Business & Technology Nexus

Dave Stephens on technology and business trends

Procurement’s “Long Tail” – Tactical Buyers

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Service can be very important. I know a few friends who don’t shop at The Home Depot anymore. For them, the superior service they receive from the local Ace Hardware is more important. They are “sourcing for best value” – placing a premium on their time. Which begs an important question – whose efficiency should be maximized in a Procurement implementation? The central buying organization’s -or- the business units they serve?

With that kind of a setup, I’m sure it’s clear I’m a fan of optimizing Procurement “services” for the convenience of business units. And it’s a tough job. The variety of “you’ve got to be kidding me” types of goods and services each business unit calls on Procurement to help with can be daunting.

But with new systems, tactical buyers can be, well, pretty darn strategic. Instead of pushing paper in Bangalore, they can work efficiently with business units in Baltimore, and add value along the way. That’s not a knock on tactical buyers working from India – the talent of the resources in India is truly amazing. But it is a knock on tactical buyers working from India for a largely US-based company. Why? #1 the 12 1/2 hour time difference almost guarantees a day’s delay for each interaction. #2, if you solve #1 by having your tactical buyers work the night shift you are really asking for trouble. And #3, why on Earth do you need 20 people in India to process requisitions – what is the root cause for this kind of labor need? And how could they possibly ever add value in your local markets?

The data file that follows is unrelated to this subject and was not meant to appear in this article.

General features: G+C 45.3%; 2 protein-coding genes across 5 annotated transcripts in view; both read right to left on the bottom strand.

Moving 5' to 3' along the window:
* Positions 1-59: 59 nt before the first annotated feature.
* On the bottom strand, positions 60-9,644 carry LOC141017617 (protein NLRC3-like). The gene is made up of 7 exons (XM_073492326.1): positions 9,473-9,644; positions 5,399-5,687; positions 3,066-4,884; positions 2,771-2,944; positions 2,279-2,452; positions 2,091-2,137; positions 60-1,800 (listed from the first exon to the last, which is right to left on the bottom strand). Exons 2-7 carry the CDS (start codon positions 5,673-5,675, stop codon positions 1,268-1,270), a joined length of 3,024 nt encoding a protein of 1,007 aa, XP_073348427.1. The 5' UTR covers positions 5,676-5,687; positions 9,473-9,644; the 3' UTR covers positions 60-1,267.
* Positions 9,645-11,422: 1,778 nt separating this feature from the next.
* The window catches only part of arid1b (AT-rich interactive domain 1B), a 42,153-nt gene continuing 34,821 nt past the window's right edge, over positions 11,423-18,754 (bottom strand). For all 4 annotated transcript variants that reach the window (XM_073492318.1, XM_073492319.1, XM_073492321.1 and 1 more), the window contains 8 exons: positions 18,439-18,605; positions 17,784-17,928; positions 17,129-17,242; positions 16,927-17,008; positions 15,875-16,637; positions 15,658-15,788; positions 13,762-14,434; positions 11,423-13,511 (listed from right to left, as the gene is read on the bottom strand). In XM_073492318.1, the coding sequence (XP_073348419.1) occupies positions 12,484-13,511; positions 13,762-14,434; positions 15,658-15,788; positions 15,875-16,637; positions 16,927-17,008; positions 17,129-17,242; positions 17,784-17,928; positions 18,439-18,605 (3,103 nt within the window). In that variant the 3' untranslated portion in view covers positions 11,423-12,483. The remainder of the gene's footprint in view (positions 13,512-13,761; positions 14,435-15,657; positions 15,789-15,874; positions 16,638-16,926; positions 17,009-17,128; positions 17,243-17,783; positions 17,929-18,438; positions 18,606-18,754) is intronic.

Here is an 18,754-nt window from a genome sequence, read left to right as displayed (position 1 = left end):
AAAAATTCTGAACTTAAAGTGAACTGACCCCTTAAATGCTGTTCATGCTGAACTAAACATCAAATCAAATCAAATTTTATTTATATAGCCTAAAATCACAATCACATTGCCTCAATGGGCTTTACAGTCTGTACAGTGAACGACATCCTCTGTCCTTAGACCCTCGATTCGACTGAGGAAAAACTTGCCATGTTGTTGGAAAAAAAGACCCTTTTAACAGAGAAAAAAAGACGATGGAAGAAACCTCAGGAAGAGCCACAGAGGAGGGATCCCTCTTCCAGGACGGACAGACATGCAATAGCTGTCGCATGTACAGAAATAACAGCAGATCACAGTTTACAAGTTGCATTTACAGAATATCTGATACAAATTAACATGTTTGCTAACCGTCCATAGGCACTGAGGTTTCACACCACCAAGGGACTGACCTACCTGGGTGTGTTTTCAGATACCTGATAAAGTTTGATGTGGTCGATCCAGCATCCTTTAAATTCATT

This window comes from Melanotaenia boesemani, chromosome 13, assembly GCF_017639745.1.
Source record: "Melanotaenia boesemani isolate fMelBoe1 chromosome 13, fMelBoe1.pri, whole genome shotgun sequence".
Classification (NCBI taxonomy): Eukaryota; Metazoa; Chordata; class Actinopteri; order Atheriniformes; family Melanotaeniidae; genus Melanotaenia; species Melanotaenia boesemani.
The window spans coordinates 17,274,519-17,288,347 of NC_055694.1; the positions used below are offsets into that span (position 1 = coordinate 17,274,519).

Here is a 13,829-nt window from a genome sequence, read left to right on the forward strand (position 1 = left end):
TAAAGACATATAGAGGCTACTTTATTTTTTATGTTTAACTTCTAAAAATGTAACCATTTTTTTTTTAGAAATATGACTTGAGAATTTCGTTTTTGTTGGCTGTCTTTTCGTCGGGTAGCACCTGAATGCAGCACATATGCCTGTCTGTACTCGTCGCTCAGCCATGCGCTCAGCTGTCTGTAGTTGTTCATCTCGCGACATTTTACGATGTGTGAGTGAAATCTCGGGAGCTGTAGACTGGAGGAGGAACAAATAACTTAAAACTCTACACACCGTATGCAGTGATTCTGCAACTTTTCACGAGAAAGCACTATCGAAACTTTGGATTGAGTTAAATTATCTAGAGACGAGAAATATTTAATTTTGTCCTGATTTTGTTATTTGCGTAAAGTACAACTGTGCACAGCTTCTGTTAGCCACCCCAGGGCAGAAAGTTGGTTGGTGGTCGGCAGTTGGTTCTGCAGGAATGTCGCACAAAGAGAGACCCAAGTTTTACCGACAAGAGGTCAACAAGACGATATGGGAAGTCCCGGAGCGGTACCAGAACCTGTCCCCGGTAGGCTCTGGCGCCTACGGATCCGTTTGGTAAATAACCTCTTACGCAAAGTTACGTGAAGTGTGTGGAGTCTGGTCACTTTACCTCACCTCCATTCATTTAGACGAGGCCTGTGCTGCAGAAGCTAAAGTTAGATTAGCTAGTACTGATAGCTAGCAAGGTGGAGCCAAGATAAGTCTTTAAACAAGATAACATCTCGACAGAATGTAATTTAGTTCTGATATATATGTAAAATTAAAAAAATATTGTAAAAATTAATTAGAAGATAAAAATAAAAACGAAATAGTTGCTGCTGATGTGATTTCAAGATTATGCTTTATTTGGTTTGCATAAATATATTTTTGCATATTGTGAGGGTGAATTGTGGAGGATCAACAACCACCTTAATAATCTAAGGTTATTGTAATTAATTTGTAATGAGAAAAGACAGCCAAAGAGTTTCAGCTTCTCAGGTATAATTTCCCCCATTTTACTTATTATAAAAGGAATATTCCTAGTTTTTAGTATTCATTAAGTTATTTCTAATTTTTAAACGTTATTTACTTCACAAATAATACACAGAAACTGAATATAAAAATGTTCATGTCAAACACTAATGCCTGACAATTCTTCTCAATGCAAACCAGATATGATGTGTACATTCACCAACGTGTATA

Tactical buyers were “invented” before systems existed. Their job was to literally push paper. If your organization is still pushing paper, albeit in eletronic fasion, you’ve got the wrong system. Paper-pushing, for companies with decent solutions in place (and I know of at least 3 solutions with some market share that don’t qualify!) just doesn’t need to happen anymore. Transaction automation can handle 90+% of the workload.

These lucky companies, with good tools already in place, can take their tactical buyers and use them for value-add with the business. More than figuratively, these buyers are your ambassadors; the service you provide sets the business’ impression for your organization.

So why is “onshoring” Tactical Buyers a Procurement “Long Tail” concept? Well, leading systems and technology are enabling tactical buyers to spend more time on the value add, and less worrying about the electronic paper pushing. As a result, the Procurement organization, for a very reasonable labor cost, can serve up great transaction support across a more and more diverse range of goods and services. Instead of focusing tactical buyer efforts on the “mass market” (in this case aggregating requisitions, fixing them, grouping them, and pushing into Purchase Orders) tactical buyers can spread their wings and grow into some of the most strategic resources you have, serving the “long tail” of specialty categories that really, truly, help a business operate effectively.

Great execution is more than a tactic – it’s how you win. So, while this recommendation is controversial, do consider it. Imagine serving up great tactical buying support for business units through local resources. You’ll spend more on your labor costs than if you offshored the work. But the business may value your work more as well.


Written by Dave Stephens

04/10/06 7:16 AM at 7:16 am

Posted in Opinion

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